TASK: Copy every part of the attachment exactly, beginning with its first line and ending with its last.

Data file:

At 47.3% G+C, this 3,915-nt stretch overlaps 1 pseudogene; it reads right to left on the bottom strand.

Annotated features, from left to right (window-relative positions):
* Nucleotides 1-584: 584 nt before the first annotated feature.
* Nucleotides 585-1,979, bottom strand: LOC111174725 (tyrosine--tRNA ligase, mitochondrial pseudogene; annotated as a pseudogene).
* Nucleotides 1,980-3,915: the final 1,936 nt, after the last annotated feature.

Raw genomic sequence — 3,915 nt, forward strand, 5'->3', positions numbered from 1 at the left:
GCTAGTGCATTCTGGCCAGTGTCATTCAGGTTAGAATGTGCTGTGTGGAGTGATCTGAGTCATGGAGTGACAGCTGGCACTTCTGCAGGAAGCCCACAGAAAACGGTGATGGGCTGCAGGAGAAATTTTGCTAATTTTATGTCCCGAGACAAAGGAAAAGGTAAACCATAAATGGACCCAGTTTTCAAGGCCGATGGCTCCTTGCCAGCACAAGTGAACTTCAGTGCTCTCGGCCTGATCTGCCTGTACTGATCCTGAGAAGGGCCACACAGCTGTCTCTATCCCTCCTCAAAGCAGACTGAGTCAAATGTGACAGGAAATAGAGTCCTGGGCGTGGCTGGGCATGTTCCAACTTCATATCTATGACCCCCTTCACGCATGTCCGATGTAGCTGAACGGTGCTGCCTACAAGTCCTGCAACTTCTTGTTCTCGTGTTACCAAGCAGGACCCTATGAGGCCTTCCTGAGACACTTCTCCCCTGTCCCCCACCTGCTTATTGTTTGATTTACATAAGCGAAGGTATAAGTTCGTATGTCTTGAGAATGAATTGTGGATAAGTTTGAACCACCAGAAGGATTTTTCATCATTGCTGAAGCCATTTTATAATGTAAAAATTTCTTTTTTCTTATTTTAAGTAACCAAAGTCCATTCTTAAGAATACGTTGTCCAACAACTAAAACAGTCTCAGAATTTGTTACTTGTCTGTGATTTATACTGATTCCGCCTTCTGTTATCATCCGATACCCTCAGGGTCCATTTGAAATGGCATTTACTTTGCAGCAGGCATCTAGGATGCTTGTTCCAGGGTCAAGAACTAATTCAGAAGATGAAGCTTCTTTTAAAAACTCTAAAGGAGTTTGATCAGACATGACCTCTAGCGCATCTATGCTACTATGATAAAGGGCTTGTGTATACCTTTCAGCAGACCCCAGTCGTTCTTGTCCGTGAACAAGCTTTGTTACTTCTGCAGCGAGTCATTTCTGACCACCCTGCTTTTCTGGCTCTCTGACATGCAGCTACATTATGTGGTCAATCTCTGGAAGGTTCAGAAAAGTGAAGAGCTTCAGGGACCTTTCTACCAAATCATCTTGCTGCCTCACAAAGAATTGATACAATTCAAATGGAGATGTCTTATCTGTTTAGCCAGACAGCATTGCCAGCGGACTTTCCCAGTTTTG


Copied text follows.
At 47.3% G+C, this 3,915-nt stretch overlaps 1 pseudogene; it reads right to left on the bottom strand.

Annotated features, from left to right (window-relative positions):
* Nucleotides 1-584: 584 nt before the first annotated feature.
* Nucleotides 585-1,979, bottom strand: LOC111174725 (tyrosine--tRNA ligase, mitochondrial pseudogene; annotated as a pseudogene).
* Nucleotides 1,980-3,915: the final 1,936 nt, after the last annotated feature.

Raw genomic sequence — 3,915 nt, forward strand, 5'->3', positions numbered from 1 at the left:
GCTAGTGCATTCTGGCCAGTGTCATTCAGGTTAGAATGTGCTGTGTGGAGTGATCTGAGTCATGGAGTGACAGCTGGCACTTCTGCAGGAAGCCCACAGAAAACGGTGATGGGCTGCAGGAGAAATTTTGCTAATTTTATGTCCCGAGACAAAGGAAAAGGTAAACCATAAATGGACCCAGTTTTCAAGGCCGATGGCTCCTTGCCAGCACAAGTGAACTTCAGTGCTCTCGGCCTGATCTGCCTGTACTGATCCTGAGAAGGGCCACACAGCTGTCTCTATCCCTCCTCAAAGCAGACTGAGTCAAATGTGACAGGAAATAGAGTCCTGGGCGTGGCTGGGCATGTTCCAACTTCATATCTATGACCCCCTTCACGCATGTCCGATGTAGCTGAACGGTGCTGCCTACAAGTCCTGCAACTTCTTGTTCTCGTGTTACCAAGCAGGACCCTATGAGGCCTTCCTGAGACACTTCTCCCCTGTCCCCCACCTGCTTATTGTTTGATTTACATAAGCGAAGGTATAAGTTCGTATGTCTTGAGAATGAATTGTGGATAAGTTTGAACCACCAGAAGGATTTTTCATCATTGCTGAAGCCATTTTATAATGTAAAAATTTCTTTTTTCTTATTTTAAGTAACCAAAGTCCATTCTTAAGAATACGTTGTCCAACAACTAAAACAGTCTCAGAATTTGTTACTTGTCTGTGATTTATACTGATTCCGCCTTCTGTTATCATCCGATACCCTCAGGGTCCATTTGAAATGGCATTTACTTTGCAGCAGGCATCTAGGATGCTTGTTCCAGGGTCAAGAACTAATTCAGAAGATGAAGCTTCTTTTAAAAACTCTAAAGGAGTTTGATCAGACATGACCTCTAGCGCATCTATGCTACTATGATAAAGGGCTTGTGTATACCTTTCAGCAGACCCCAGTCGTTCTTGTCCGTGAACAAGCTTTGTTACTTCTGCAGCGAGTCATTTCTGACCACCCTGCTTTTCTGGCTCTCTGACATGCAGCTACATTATGTGGTCAATCTCTGGAAGGTTCAGAAAAGTGAAGAGCTTCAGGGACCTTTCTACCAAATCATCTTGCTGCCTCACAAAGAATTGATACAATTCAAATGGAGATGTCTTATCTGTTTAGCCAGACAGCATTGCCAGCGGACTTTCCCAGTTTTG